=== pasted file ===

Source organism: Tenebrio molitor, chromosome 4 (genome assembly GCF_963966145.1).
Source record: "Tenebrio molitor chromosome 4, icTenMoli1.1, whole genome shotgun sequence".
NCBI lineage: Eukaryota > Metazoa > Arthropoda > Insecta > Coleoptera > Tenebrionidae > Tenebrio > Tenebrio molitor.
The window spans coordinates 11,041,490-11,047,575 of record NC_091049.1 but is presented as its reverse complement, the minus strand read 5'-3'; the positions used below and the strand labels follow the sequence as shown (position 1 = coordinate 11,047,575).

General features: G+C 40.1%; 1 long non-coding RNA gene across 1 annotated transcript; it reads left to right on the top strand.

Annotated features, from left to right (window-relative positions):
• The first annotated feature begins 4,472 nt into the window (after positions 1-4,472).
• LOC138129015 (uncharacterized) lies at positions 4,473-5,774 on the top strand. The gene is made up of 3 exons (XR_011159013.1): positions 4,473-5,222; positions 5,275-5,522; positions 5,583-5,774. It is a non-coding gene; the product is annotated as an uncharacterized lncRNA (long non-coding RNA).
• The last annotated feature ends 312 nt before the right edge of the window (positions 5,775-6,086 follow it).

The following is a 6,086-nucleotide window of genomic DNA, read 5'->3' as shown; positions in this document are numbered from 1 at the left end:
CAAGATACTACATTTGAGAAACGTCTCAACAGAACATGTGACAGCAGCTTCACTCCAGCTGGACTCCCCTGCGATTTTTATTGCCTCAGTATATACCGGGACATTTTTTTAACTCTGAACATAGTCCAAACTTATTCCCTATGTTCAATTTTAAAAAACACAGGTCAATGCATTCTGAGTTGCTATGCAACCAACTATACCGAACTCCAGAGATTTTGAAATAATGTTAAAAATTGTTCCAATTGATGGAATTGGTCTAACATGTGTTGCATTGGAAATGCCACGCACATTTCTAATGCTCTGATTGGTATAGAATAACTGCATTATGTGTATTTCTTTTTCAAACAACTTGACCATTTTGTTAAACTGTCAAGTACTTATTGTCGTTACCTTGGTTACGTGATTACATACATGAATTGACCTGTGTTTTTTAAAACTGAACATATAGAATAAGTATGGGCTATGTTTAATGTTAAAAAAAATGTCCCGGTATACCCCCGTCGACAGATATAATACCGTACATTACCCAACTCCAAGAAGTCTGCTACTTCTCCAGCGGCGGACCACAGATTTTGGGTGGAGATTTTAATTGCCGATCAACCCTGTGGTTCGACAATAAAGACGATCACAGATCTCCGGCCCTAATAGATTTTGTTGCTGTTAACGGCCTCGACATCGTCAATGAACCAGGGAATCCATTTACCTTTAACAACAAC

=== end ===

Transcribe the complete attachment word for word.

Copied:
Source organism: Tenebrio molitor, chromosome 4 (genome assembly GCF_963966145.1).
Source record: "Tenebrio molitor chromosome 4, icTenMoli1.1, whole genome shotgun sequence".
NCBI lineage: Eukaryota > Metazoa > Arthropoda > Insecta > Coleoptera > Tenebrionidae > Tenebrio > Tenebrio molitor.
The window spans coordinates 11,041,490-11,047,575 of record NC_091049.1 but is presented as its reverse complement, the minus strand read 5'-3'; the positions used below and the strand labels follow the sequence as shown (position 1 = coordinate 11,047,575).

General features: G+C 40.1%; 1 long non-coding RNA gene across 1 annotated transcript; it reads left to right on the top strand.

Annotated features, from left to right (window-relative positions):
• The first annotated feature begins 4,472 nt into the window (after positions 1-4,472).
• LOC138129015 (uncharacterized) lies at positions 4,473-5,774 on the top strand. The gene is made up of 3 exons (XR_011159013.1): positions 4,473-5,222; positions 5,275-5,522; positions 5,583-5,774. It is a non-coding gene; the product is annotated as an uncharacterized lncRNA (long non-coding RNA).
• The last annotated feature ends 312 nt before the right edge of the window (positions 5,775-6,086 follow it).

The following is a 6,086-nucleotide window of genomic DNA, read 5'->3' as shown; positions in this document are numbered from 1 at the left end:
CAAGATACTACATTTGAGAAACGTCTCAACAGAACATGTGACAGCAGCTTCACTCCAGCTGGACTCCCCTGCGATTTTTATTGCCTCAGTATATACCGGGACATTTTTTTAACTCTGAACATAGTCCAAACTTATTCCCTATGTTCAATTTTAAAAAACACAGGTCAATGCATTCTGAGTTGCTATGCAACCAACTATACCGAACTCCAGAGATTTTGAAATAATGTTAAAAATTGTTCCAATTGATGGAATTGGTCTAACATGTGTTGCATTGGAAATGCCACGCACATTTCTAATGCTCTGATTGGTATAGAATAACTGCATTATGTGTATTTCTTTTTCAAACAACTTGACCATTTTGTTAAACTGTCAAGTACTTATTGTCGTTACCTTGGTTACGTGATTACATACATGAATTGACCTGTGTTTTTTAAAACTGAACATATAGAATAAGTATGGGCTATGTTTAATGTTAAAAAAAATGTCCCGGTATACCCCCGTCGACAGATATAATACCGTACATTACCCAACTCCAAGAAGTCTGCTACTTCTCCAGCGGCGGACCACAGATTTTGGGTGGAGATTTTAATTGCCGATCAACCCTGTGGTTCGACAATAAAGACGATCACAGATCTCCGGCCCTAATAGATTTTGTTGCTGTTAACGGCCTCGACATCGTCAATGAACCAGGGAATCCATTTACCTTTAACAACAAC